There's always spam in my account promising to sell or buy gadgets for a great price. I usually delete them right away, along with messages from a seemingly bored Nigerian prince who has nothing better to do than try to wire me money. Scams are a dime a dozen these days, so like most people, I've trained myself to not even notice them anymore.
But with the holiday shopping season afoot and my mind drifting to my wallet, I started thinking more about trade-in programs. My bank account is taking a serious hit this season, making it tough to even think about upgrading to some of the hot new handsets coming out. Meanwhile, I have old Nokias, Samsungs, Palm pilots (a Lifedrive and even an ancient m100), as well as old computers and other stuff, overtaking my apartment. Could any of this be worth any money? Well, probably not. But then I looked over at my iPhone and something clicked.
I suddenly remembered the experience of my pal Anders, a good friend and phone junkie who once used FreeiPhoneSwap.com (now called YourPhoneSwap.com). I had heard of the site before, but didn't want to waste my time with a con operation. Turns out, the service actually seems legit.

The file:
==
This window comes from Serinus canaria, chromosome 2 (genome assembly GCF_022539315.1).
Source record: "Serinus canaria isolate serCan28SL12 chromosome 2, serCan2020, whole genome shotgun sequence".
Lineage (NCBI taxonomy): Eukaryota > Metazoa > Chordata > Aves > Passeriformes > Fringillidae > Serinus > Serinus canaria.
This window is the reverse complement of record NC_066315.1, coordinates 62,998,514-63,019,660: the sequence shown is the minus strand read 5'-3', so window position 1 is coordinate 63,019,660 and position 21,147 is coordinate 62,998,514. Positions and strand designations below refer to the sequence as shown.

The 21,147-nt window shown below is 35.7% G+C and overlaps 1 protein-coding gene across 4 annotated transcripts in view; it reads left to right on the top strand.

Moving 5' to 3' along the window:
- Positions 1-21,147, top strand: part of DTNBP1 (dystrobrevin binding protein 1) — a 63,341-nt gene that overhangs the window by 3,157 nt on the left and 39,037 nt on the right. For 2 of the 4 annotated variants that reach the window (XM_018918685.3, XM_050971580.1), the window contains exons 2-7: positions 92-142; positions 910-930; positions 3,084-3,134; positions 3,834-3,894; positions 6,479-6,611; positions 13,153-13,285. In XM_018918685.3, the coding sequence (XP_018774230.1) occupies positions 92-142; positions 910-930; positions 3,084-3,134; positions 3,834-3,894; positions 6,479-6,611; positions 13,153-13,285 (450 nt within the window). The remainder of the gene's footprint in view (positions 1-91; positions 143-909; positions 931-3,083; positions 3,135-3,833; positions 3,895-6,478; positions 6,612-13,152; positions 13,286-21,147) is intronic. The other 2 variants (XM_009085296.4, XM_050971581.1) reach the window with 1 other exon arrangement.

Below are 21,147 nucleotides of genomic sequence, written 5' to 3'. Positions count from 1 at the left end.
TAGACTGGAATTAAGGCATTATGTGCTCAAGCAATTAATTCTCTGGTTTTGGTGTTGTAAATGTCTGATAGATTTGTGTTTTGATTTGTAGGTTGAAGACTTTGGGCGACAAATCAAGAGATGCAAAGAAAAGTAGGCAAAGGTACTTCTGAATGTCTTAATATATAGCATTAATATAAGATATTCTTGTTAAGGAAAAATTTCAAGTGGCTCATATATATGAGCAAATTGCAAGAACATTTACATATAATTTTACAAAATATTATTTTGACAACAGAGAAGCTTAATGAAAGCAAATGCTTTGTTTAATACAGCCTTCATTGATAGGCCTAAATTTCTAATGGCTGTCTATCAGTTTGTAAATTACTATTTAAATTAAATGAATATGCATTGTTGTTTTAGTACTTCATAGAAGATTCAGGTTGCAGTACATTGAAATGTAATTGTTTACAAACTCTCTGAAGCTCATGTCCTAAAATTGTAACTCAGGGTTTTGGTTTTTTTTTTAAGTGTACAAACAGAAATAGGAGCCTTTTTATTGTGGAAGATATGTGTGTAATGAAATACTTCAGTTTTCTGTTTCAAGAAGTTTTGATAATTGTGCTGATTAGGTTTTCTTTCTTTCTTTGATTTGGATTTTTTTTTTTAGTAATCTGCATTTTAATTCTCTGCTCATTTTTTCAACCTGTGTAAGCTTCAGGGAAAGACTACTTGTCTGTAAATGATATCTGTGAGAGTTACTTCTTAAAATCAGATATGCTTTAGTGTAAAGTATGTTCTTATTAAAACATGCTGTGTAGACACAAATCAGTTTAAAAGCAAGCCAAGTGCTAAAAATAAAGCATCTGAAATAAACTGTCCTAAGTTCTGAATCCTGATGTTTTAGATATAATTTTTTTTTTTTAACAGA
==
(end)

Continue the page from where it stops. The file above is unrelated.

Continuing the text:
Here's what happened: Though the mailing address was in New Jersey, there was also a Manhattan office, so Anders popped by and wound up getting the full value, $300, for his pristine 16GB iPhone. That was enough cash for a brand new 3G model, which he wound up getting immediately. (The trade-in price for that has since come down to $250). For BlackBerry users interested in upgrading, the site now accepts the Curve, Pearl or 8800 as well, though for less (between $65 to $90).
Now I can't really vouch for the service, since I haven't used it myself. It was, however, covered in Wireless Week and the New York Times, which offers some credibility, and given Anders' experience, it does seem appealing. (UPDATE 1/5/09: YourPhoneSwap.com now points to TodaysCloseOut.com, an entity billing itself as a wholesale distributor of gadgets. I don't know whether the business was absorbed or changed focus somehow, but it seems to no longer accept trade-ins.)
But aside from this particular program, the big question on my mind is: How many legitimate trade-in services are out there? Have you used one that totally worked as advertised and would recommend it? Dish the details either here or in the Forums. Think of it as a public service announcement -- or a holiday gift -- for your fellow phone phreaks.